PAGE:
Candyman

Candyman ★½

A competent enough sequel to the original, the film fails for never capitalizing on the interesting threads it sets up. We have some potentially rich themes here (the artworld and culture's at large mining of black suffering, the concomitant compromises black artists have to make to make it in that world, the simultaneous identification with and alienation from largely poor black suffering taken up by upper class black people), some potentially rich character directions (Anthony's loss of identity as he is consumed by Candyman, Brianna's concern for him as a partner paired with her ability to profit from his state as a tortured artist), and some potentially rich symbolism, none of which is carried through.

It is in the last department that the film comes closest to capitalizing. The film makes Candyman a cruel, vengeful spirit created and reinvigorated by the murders of black men by white people which hopefully can be wielded to destroy those and that which enabled such violence. There are three choices which undermine the impact of this suggestion: this hope is born only by one crazed side-character, there is precious little sense of a community particularly suffering from these injustices, and the forces of oppression are strangely sidelined. The police are a strangely fleeting presence, definitely evil in their two major appearances but far from commanding an omnipresent dread that would make their deaths at the hands of the Candyman cathartic or potent. Racism is certainly given a place in the film, but it is an oddly peripheral one: the characters grasp the history of racial violence but it is not made especially personal, their day-to-day exposure consisting largely in microaggressions at the hands of affluent liberals. In this regard, the film is strangely politically moderate: condemning police murder without embracing any radical or even particular response thereto.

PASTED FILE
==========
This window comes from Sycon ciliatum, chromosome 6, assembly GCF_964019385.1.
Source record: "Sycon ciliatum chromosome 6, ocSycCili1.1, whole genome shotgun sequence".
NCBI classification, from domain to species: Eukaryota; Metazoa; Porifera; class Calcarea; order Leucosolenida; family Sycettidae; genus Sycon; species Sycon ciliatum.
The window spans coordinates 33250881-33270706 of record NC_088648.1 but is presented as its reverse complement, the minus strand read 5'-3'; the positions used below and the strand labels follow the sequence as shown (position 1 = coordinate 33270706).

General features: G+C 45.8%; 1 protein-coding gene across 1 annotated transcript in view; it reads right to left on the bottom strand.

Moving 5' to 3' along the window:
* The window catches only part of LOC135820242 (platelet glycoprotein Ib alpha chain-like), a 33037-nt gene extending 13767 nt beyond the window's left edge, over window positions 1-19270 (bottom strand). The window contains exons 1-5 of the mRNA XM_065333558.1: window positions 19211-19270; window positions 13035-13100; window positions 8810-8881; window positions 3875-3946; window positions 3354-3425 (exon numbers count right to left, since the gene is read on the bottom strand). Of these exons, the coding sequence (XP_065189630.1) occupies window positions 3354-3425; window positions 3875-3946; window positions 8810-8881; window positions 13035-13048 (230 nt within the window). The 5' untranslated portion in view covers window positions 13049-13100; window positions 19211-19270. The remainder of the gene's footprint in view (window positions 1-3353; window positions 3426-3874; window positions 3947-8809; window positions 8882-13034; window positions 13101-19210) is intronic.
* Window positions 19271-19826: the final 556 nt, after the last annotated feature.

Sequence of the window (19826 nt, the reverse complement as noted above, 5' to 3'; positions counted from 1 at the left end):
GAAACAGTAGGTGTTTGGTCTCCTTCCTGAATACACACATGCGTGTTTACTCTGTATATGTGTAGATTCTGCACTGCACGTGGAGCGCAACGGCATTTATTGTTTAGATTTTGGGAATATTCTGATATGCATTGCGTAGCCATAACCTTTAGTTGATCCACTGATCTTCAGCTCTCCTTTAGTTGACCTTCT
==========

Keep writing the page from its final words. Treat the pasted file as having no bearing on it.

If the film had been given another half an hour or a more focused rewrite, it could have been a good, smart horror movie. As is, it is not even a good, dumb horror movie. The filmmaking is mostly solid, but it is too restrained for its own good. It does not go hard enough on the spooks to be frightening or thrilling. It does not go far enough with the gore to be visceral. It does not go weird enough to be memorable. As someone who quite enjoyed the 1992 original without holding it in very high esteem, I was excited for what could be done with the property. Given that, this is one of the more disappointing recent watches.

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